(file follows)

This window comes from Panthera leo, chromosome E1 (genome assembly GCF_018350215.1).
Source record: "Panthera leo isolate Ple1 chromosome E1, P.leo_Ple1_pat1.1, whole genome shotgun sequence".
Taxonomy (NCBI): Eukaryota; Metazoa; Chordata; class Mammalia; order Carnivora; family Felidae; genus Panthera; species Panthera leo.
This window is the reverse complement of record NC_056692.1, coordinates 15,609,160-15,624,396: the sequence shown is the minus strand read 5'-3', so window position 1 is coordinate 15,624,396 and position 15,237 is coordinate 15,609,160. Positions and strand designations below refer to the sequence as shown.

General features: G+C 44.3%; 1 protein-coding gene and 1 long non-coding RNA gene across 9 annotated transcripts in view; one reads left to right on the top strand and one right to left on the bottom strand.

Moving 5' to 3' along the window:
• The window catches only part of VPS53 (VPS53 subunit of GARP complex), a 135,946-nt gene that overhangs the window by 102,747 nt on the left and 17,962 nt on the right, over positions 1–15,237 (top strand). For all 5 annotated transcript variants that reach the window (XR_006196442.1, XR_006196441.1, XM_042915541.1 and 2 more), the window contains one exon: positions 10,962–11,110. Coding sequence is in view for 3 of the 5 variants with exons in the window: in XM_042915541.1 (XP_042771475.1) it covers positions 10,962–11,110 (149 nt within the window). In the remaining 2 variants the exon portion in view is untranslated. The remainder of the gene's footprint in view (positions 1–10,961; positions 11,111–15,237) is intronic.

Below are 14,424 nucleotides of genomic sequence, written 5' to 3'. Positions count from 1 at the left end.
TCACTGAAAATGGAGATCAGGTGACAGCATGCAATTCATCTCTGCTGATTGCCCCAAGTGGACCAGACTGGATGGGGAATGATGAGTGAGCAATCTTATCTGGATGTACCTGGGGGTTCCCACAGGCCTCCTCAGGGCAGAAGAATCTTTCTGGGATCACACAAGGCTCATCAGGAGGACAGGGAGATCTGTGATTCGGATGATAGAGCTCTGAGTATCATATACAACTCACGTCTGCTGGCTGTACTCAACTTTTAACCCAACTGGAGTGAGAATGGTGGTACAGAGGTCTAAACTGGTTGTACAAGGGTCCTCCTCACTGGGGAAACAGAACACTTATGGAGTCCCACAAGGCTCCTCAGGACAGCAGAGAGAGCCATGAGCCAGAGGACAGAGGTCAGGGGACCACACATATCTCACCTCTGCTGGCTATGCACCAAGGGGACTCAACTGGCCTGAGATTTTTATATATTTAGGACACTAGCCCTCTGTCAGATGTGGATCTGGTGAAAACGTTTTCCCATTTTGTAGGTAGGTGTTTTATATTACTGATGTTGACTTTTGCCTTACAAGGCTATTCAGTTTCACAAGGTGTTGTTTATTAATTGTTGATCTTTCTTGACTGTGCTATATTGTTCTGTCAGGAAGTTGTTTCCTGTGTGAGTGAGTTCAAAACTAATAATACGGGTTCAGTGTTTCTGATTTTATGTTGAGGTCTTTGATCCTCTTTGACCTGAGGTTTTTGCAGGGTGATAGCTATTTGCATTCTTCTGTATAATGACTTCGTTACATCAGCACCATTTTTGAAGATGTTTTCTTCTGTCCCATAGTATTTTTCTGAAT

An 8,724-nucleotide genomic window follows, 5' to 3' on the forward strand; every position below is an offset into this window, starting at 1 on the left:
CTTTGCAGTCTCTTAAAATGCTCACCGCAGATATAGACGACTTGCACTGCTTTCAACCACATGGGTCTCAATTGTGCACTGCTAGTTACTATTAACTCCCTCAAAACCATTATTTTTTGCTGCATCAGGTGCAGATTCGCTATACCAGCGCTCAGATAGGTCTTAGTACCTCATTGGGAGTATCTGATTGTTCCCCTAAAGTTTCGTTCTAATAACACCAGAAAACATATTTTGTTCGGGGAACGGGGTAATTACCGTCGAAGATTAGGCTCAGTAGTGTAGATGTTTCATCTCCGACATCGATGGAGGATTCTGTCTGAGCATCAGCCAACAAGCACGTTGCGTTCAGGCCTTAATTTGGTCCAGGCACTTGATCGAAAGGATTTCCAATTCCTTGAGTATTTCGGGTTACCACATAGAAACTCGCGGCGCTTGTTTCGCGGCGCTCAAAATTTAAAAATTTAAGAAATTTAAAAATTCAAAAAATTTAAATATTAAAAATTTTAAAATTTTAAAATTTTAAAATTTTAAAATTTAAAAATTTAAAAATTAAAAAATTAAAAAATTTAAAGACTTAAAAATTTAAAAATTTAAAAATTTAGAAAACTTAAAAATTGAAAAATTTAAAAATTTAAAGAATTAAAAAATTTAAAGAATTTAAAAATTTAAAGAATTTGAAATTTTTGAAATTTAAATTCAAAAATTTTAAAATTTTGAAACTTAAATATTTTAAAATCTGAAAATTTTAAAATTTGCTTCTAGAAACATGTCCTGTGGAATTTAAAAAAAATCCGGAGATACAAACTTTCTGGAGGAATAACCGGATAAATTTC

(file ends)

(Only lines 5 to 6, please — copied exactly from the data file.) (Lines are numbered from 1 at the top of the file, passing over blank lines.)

General features: G+C 44.3%; 1 protein-coding gene and 1 long non-coding RNA gene across 9 annotated transcripts in view; one reads left to right on the top strand and one right to left on the bottom strand.

Moving 5' to 3' along the window: